the simple answer to your question is, no, you don't need to dig a formal pit every time...


they are, however, a very important tool to have in the quiver to assess stability...


many informal tests are helpful as well, especially if you are familiar with the snowpack, i.e. out there often digging pits and have a good understanding of what you are looking for with those tests.  If anything surprises you then a hasty pit or a more formal snow strata test will help to understand the inconsistencies.  


admittedly, many of my days on the skintrack come with a lot more informal, on-going tests the whole way up rather than a pit.  Many informal tests will tell you about the variation in the snowpack from aspect to aspect which is really important to know.


that is the basic answer to the question...  what your question implies, however, is that you don't understand what you are looking for so no matter the formality of the test or otherwise, should you head out onto a 14er in the notoriously unstable colorado snowpack during a storm to learn...


There are many hills to learn on.  Which ones?  I don't know, I'm not familiar with summit county, but I'm guessing there are a lot of hills.  Look at one that seems fun and safe and go play on it.  


I would disagree whether or not people are jumping down your throat, perhaps enthusiastic in their answers, but admittedly your question demonstrates a level of understanding that is problematic with your endeavor.  Not only do you put yourself at risk, but the people around you.


I understand not everyone has an experienced friend to show them the ropes, luckily for you there are "friends with experience" for hire that would probably really love to get paid during this downturn.  


once again, a very quick search told me just a couple of things...


a. it's snowing this weekend, with rain/snow mix expected in breckenridge.  this is probably a high density snow to start which is pretty atypical in colo-rad-bro.  Meaning, heavy snow will be sitting on a crust (according to the above poster) and apparently all of this is sitting on a fair amount of depth hoar (again, according to the poster above).  And the snow just below the crust is very likely low density.  Sound complicated?  Maybe a pit would be in order?  Don't know how to dig a pit?  Maybe at 13-14 grand in a snowstorm isn't the place to learn from a diagram.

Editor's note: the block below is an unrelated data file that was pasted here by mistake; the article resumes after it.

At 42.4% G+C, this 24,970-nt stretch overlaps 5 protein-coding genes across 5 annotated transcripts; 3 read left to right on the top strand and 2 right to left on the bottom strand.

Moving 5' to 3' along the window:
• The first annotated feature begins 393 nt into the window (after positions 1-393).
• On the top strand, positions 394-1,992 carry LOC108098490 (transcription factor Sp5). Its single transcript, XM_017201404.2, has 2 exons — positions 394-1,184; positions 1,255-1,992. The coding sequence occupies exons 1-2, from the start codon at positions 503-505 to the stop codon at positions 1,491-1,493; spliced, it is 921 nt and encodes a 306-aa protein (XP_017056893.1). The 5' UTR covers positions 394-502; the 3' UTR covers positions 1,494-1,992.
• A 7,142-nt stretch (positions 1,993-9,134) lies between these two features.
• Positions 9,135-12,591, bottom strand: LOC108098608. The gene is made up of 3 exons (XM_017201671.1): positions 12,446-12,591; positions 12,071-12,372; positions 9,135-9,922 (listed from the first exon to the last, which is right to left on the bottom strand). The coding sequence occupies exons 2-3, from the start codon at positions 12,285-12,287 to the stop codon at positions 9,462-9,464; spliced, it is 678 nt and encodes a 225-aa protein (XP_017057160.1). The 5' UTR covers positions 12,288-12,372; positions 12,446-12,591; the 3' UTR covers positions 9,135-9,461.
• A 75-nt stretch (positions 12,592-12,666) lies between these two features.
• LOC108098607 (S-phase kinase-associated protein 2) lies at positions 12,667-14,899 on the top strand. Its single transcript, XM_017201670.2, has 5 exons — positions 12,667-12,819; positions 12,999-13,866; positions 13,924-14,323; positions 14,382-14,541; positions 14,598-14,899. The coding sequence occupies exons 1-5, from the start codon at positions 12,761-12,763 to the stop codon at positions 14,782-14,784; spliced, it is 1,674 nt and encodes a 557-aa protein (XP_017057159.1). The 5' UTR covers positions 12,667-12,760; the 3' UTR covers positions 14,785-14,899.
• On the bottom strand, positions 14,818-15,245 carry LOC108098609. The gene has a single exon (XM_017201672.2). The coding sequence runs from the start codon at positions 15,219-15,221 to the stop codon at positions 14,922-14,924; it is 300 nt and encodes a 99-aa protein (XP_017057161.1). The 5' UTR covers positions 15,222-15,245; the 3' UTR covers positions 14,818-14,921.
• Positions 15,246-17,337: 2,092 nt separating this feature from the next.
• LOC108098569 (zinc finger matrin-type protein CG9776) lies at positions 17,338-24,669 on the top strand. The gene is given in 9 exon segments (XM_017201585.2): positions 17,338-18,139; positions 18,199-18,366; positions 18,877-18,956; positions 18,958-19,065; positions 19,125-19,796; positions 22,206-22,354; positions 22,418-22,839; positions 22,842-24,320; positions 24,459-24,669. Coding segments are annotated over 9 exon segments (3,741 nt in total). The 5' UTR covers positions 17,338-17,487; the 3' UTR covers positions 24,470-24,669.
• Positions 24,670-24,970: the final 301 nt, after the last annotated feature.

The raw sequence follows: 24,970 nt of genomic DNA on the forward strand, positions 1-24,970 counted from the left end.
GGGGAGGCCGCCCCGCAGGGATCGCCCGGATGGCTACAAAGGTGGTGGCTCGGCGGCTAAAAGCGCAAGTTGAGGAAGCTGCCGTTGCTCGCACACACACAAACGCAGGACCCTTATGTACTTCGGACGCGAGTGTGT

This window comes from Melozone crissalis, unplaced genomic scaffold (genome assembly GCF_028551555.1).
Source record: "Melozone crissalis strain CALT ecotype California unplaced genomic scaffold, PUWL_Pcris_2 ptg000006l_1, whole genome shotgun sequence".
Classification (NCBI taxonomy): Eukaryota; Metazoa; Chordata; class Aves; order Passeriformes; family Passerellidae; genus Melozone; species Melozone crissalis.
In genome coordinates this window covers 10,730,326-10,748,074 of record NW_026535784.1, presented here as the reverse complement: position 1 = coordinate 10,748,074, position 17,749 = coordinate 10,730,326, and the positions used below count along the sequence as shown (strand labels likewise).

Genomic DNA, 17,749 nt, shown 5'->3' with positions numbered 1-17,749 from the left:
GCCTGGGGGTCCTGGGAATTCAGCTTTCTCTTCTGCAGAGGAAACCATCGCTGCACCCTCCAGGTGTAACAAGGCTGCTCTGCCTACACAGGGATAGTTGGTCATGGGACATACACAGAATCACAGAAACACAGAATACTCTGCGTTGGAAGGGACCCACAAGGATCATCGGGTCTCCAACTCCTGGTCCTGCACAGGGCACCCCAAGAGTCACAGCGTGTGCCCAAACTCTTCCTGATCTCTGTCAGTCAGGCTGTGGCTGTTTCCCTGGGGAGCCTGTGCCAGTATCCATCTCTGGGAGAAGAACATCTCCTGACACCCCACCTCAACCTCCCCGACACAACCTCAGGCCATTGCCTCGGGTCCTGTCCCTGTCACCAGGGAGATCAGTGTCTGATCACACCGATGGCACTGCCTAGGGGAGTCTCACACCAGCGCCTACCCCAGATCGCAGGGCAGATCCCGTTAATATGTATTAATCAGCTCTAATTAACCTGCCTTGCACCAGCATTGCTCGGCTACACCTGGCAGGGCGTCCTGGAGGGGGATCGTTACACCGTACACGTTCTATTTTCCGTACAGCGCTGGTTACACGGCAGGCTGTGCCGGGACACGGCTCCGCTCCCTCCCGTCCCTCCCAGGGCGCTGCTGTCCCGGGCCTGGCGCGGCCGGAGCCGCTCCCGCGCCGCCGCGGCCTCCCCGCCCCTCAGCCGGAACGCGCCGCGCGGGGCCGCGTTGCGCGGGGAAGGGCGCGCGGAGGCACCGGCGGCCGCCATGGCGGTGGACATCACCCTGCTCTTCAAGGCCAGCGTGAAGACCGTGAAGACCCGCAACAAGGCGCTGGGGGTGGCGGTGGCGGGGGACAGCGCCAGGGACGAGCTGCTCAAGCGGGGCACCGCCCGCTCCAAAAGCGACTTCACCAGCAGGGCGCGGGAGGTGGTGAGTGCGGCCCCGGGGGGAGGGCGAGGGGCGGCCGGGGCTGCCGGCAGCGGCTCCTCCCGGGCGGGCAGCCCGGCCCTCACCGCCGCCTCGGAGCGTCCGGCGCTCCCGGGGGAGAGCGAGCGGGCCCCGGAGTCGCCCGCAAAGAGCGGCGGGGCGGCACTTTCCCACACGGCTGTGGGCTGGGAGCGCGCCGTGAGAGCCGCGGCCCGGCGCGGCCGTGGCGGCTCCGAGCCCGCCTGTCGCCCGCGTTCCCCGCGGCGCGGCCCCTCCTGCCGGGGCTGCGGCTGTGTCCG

b. seemingly the ski descent is primarily east facing, which usually means wind loading.  With winds forecasted to be from the north (according to you,the OP) you are looking at some relatively hard to gauge cross-loading or scouring which leads to...


c. your plan to ski the ascent route isn't necessarily great.  Either stuff is cross loaded or bare or very likely both in some places.  Also, the climb appears to follow a ridge that every so slightly, rolls away.  So to stick to the fall line means to ski on top of people and the booter, poor form either way, but dangerous in low visibility or cross loading.  


d. while I'm sure it has been done in mid winter during stable, fun, blower pow, most information refers to this route as a spring ski when the snow is well consolidated.  Lou Dawson describes it that way and immediately links an avy incident involving a death.  


Considering your level of experience I would work out the kinks of kick turns and snow assessment on one of the many fun other places to ski during a storm or in the pow.  Trees offer a respite from the storm while climbing, not too mention, as my wife says, are just plain old pretty.  Wait for spring to fire off some big ol' hill like the one in your sites.  Days are long, weather is predictable, and for the most part, so is the stability.  You'll be able to ski that cristo coulior after hiking in a t shirt.


I've taken my share of first timers and one thing I've learned is that backcountry skiing is especially hard the first couple of times.  Conditions should be optimal for fun and safety and comfort until someone is used to those elements.  This one this weekend doesn't seem like the place to learn.